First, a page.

Fun fact: Lonegan studied applied physics alongside art at Yale.
Up Next: Her New York solo debut at Vito Schnabel Gallery, “Interiors,” is on view through December 18.
Who: Born in 1982 in Lunenburg, Nova Scotia, Wellmann is an inventive painter whose work takes inspiration from Surrealism and Romanticism—only to give it a slightly perverted twist. Her work walks the line between beautiful and grotesque—and that seems to be just where she likes it. Wellmann has said that she has had an interest in the “uncanny” for her entire life. “The uncanny is all about sex and death,” she said in a 2017 interview. “I just love that stuff.”
Based in: New York, New York
Notable Resume Lines: Wellman, who is represented by Company Gallery in New York and K-T-Z (Kraupa-Tuskany Zeidler) in Berlin, is represented in the collections of the Columbus Museum of Art and the X Museum in Beijing. Her work was also recently the subject of a solo show at Shanghai’s Pond Society. Her monumental painting—full of amorphous bodies, collage-like cut-outs, and an El Greco-esque landscape backdrop—is in the latest edition of the New Museum Triennial, “Soft Water Hard Stone” (through January 23).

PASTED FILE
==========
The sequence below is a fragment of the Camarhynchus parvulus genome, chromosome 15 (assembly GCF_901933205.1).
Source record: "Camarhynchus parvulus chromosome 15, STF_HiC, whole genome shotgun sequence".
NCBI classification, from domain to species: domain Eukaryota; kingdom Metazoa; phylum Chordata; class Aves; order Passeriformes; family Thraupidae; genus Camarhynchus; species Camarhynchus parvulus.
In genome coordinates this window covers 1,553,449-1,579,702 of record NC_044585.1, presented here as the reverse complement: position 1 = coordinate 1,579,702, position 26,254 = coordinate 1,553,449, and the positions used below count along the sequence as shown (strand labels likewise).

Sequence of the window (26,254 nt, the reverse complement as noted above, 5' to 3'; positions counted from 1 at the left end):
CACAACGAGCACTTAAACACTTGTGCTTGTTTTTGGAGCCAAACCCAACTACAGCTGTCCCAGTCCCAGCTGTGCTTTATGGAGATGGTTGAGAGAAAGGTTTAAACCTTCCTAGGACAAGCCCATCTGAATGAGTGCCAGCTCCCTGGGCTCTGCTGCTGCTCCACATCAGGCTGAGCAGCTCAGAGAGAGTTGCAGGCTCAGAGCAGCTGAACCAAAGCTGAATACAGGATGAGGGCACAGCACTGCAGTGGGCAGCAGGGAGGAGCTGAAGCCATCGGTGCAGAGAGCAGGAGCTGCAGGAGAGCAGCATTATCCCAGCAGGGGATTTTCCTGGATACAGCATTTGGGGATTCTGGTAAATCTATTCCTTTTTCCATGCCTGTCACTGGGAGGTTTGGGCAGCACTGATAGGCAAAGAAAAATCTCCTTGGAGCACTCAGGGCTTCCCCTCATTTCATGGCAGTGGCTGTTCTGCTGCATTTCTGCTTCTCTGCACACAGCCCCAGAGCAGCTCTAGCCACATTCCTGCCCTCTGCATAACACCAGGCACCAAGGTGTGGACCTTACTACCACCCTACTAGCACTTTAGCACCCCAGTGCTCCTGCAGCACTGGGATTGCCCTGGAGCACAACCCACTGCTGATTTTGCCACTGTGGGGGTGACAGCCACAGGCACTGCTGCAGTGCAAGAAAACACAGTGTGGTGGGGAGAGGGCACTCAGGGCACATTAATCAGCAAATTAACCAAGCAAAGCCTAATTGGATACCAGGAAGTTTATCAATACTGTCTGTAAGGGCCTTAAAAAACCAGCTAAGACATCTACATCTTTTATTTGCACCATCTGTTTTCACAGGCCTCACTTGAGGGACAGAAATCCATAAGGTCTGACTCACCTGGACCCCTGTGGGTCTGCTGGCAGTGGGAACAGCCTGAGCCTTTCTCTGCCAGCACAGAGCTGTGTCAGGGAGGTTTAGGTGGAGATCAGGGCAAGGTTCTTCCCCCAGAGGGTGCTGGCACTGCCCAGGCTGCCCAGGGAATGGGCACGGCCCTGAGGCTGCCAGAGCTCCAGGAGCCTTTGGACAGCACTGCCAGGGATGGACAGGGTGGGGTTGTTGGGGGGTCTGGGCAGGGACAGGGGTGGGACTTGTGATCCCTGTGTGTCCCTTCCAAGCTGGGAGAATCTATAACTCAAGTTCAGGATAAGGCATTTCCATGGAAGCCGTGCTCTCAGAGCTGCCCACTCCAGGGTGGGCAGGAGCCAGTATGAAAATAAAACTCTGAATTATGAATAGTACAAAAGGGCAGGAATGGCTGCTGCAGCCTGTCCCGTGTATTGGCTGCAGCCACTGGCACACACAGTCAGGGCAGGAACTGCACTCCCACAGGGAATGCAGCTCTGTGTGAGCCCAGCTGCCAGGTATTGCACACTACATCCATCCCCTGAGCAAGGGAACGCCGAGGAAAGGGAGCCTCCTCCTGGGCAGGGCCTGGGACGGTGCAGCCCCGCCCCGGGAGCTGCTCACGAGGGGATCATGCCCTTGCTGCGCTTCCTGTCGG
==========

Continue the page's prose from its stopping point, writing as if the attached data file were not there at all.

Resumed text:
Where to See It: Company Gallery’s booth at Art Basel Miami Beach
Prices: The gallery declined to comment, but her work was on offer at the Independent art fair in 2020 for around $13,500.
Fun Fact: After winning the Joseph Plaskett Award, which pays for an artist to relocate to Europe for one year, Wellmann moved to Berlin. She explained that she chose the city because of its proximity to Meissen, a town known for producing some of the world’s best porcelain. Wellmann had explored porcelain as a subject in her paintings for years.
Up Next: Her work will be included in a 2022 group exhibition at ICA Boston entitled “A Place For Me: Figurative Painting Now”
Who: Julie Tolentino has been a cult figure in the art and dance worlds for decades. Now, the broader culture may be finally catching up to the Filipino-Salvadorean artist, who uses she and they pronouns interchangeably. An original member of ACT UP New York and the founder of a number of queer clubs in the city, Tolentino is dedicated to building radial spaces of care in both their activism and art. For a 2013 exhibition at Commonwealth & Council, for example, the artist invited visitors to pull a card from a deck that had been designed by Tolentino’s many talented friends; each card prompted a musical program and movement that Tolentino would adapt into a personalized performance.